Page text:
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Futures rise ahead of JPMorgan earnings, inflation data



April 13 (Reuters) - U.S. stock index futures edged higher on Wednesday ahead of earnings from U.S. bank JPMorgan Chase, which will kick off the first-quarter earnings season against the backdrop of surging inflation.

JPMorgan Chase & Co (JPM.N) slipped 0.4% in premarket trading. Investors will be looking for commentary on the outlook for consumer spending and borrowing, net interest income, market volatility and M&A and IPO pipelines.

Quarterly results from Wall Street banks are expected to show a sharp decline in investment banking revenue and first-quarter earnings overall due to companies pausing deals amid choppy equity markets.

Nevertheless, analysts and executives are expecting trading to be a surprise bright spot for banks in the first quarter, after clients rejigged portfolios in response to Russia's invasion of Ukraine and interest rate hikes.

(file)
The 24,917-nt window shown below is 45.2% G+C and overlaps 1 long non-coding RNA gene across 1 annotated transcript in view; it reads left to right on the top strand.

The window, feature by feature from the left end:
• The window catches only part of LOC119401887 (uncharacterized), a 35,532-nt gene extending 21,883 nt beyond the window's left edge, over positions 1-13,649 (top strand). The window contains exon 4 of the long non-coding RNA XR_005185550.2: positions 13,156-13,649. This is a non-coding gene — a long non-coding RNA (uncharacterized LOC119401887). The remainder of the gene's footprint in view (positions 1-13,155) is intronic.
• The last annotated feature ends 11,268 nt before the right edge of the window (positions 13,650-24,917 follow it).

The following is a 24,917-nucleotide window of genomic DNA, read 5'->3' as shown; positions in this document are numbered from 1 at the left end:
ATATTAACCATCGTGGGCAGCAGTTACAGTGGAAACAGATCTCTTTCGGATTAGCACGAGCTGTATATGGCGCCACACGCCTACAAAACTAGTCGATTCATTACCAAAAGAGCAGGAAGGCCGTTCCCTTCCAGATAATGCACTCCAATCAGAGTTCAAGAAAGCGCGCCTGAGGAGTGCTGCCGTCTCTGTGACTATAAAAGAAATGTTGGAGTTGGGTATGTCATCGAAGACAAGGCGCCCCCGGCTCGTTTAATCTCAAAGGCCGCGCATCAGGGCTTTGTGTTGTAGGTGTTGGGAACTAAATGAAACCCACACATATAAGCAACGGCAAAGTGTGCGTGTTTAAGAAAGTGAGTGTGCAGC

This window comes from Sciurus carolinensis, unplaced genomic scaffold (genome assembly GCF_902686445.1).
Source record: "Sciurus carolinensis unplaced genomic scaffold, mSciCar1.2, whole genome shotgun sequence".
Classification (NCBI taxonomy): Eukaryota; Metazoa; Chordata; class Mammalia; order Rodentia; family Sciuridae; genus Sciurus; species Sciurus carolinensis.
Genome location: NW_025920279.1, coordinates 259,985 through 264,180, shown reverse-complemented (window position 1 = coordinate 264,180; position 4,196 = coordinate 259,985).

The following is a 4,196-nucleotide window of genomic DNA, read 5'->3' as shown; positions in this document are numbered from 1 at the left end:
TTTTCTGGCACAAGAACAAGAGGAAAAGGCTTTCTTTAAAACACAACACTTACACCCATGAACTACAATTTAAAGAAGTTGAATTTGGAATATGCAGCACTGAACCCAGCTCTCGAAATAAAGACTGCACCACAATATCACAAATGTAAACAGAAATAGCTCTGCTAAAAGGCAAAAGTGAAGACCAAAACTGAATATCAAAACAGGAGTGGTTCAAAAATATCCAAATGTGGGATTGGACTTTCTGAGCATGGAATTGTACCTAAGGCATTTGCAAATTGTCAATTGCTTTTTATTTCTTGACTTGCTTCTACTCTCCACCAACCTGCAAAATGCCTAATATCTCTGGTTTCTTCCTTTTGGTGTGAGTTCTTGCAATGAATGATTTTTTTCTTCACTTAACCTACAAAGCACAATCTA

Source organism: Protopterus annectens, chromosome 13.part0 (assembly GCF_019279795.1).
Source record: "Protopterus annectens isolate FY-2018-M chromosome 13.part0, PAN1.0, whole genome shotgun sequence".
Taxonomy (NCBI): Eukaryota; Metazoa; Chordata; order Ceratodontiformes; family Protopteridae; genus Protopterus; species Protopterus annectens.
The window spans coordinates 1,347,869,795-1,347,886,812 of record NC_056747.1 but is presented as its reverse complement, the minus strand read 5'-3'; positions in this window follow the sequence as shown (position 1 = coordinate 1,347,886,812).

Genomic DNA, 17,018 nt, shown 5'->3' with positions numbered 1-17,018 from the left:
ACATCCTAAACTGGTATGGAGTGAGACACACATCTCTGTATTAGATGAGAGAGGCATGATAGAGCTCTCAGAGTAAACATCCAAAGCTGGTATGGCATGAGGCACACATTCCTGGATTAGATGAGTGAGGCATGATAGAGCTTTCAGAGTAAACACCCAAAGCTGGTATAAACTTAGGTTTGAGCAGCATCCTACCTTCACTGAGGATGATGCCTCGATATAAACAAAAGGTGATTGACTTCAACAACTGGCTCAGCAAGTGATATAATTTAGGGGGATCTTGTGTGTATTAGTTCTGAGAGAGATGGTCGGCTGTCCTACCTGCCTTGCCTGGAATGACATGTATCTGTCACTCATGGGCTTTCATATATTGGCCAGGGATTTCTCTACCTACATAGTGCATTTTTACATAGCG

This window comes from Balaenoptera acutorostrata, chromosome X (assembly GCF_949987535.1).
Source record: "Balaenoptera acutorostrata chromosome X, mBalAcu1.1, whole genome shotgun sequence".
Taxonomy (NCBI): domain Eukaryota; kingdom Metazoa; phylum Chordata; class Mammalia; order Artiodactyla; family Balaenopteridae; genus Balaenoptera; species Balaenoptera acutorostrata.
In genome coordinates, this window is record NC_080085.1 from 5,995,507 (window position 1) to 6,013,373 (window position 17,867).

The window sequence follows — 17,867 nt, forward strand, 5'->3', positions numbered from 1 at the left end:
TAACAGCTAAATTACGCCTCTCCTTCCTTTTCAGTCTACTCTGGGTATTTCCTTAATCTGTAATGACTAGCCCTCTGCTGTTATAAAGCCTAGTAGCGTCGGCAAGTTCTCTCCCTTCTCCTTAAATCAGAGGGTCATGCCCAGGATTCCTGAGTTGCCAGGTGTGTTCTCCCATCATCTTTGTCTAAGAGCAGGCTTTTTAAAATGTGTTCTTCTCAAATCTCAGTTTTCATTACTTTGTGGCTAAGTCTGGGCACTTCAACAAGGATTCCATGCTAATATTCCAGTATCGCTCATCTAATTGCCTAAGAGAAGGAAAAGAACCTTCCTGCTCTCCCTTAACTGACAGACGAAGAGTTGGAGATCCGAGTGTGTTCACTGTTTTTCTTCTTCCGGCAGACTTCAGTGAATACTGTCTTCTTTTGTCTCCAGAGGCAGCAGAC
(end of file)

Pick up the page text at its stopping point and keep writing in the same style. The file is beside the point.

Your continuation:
Other big banks Citigroup Inc (C.N), Wells Fargo & Co (WFC.N), Goldman Sachs Group Inc (GS.N) and Morgan Stanley (MS.N) and Bank of America Corp (BAC.N), which report later this week and next, rose between 0.2% and 0.3%.

BlackRock Inc (BLK.N) inched up 0.4% after posting a nearly 22% rise in first-quarter profit as the world's largest asset manager benefited from investors pouring more money into its various funds. 

At 06:23 a.m. ET, Dow e-minis were up 106 points, or 0.31%, S&P 500 e-minis were up 14.75 points, or 0.34%, and Nasdaq 100 e-minis were up 58.5 points, or 0.42%.

Wall Street reversed earlier gains on Tuesday as Treasury yields rebounded on impending monetary tightening from the Federal Reserve, putting pressure once again on growth stocks.

Investors will be focusing on producer price data at 8:30 a.m. ET, expected to have risen 10.6% in the 12 months through March after a 10% gain in February.

Data on Tuesday showed consumer prices surged to a four-decade high in March, but underlying inflation pressures showed some signs of moderation, still putting the Fed on track for a 50 basis point rate hike in May. 


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